A seemingly impossible quest, but Liliath is one of the greatest practitioners of angelic magic to have ever lived, summoning angels and forcing them to do her bidding.
Liliath knew that most of the inhabitants of Ystara died from the Ash Blood plague or were transformed into beastlings, and she herself led the survivors who fled into neighboring Sarance. Now she learns that angels shun the Ystaran’s descendants. If they are touched by angelic magic, their blood will turn to ash. They are known as Refusers, and can only live the most lowly lives.
But Liliath cares nothing for the descendants of her people, save how they can serve her. It is four young Sarancians who hold her interest: Simeon, a studious doctor-in-training; Henri, a dedicated fortune hunter; Agnez, an adventurous musketeer cadet; and Dorotea, an icon-maker and scholar of angelic magic. They are the key to her quest.
The four feel a strange kinship from the moment they meet, but do not know why, or suspect their importance. All become pawns in Liliath’s grand scheme to fulfill her destiny and be united with the love of her life. No matter the cost to everyone else. . .
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I've been a fan of Garth Nix since I first read Sabriel more years ago than I care to remember so of course I was ridiculously excited to read his new stand alone fantasy novel, Angel Mage. This story was inspired by his love of The Three Musketeers but with added magic. He has created a world where certain people are able to interact with angels with the help of icons and can summon them to do their bidding. Each angel has its own icon design and a different ability but the more powerful the angel the more it takes out of the summoner each time they call on them. Some of the angels can be used for things like healing while others can provide light or offer all kinds of other forms of help. While summoners are rare and have varying levels of ability the icon creators are rarer still, it's a specialist art form to imbue the icons with the power to summon an angel and it's a much sought after skill.
This story is told from five different points of view which can sometimes make a story a little hard to follow but I found each of these characters distinct enough that I didn't have an issue. You have four friends: Agnez, a confidant young woman who is focused on her goal of becoming a Musketeer so she can help protect the queen like her mother did; Simeon, a trainee physician who is incredibly skilled with his hands; Dorotea, who is a talented but slightly ditzy icon maker with abilities that she's spent years trying to hide; and Henri, a boy who has spent years dreaming of becoming wealthy who just wants to prove himself to his family. Then you have Liliath, someone who is obviously hiding a lot of secrets and who definitely has a plan but who is only thinking of herself and her own goals and doesn't seem to care what it costs the people around her.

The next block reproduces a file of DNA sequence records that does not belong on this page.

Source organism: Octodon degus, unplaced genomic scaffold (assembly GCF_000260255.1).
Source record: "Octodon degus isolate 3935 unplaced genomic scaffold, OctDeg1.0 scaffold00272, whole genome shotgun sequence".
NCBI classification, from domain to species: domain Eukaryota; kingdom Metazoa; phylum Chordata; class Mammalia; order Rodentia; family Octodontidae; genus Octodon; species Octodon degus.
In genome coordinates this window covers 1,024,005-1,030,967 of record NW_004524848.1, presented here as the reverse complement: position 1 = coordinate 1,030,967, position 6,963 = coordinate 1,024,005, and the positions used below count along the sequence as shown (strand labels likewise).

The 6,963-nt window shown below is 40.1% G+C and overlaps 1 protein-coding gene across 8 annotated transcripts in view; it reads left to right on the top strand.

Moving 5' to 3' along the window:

Angel Mage is one of those books that sucks you in and even though its a large book with over 500 pages I ended up flying through it because I desperately wanted to know what would happen next. I really loved Dorotea, Agnez, Simeon and Henri, they all have very different personalities but they worked well together as a team and drew on each other's strengths to do what needed to be done. Liliath was a harder character to like because she was so ruthless but I found her chapters so interesting because you never knew quite what she'd do next. What I loved most about the world was the way men and women were completely equal with lots of women in high ranking jobs and no signs of misogyny, there was also no sign of racism in spite of the fact that we had characters of all different colours and it was treated as completely normal for people to have same sex relationships.
The story works perfectly as a stand alone but I really do hope that Garth Nix decides to revisit this world in the future, there seems to be so much more to explore in the world and I'd be really interested in both spending more time with these characters but also in seeing the fallout of events in the final few chapters.
Source: Received from Gollancz in exchange for an honest review
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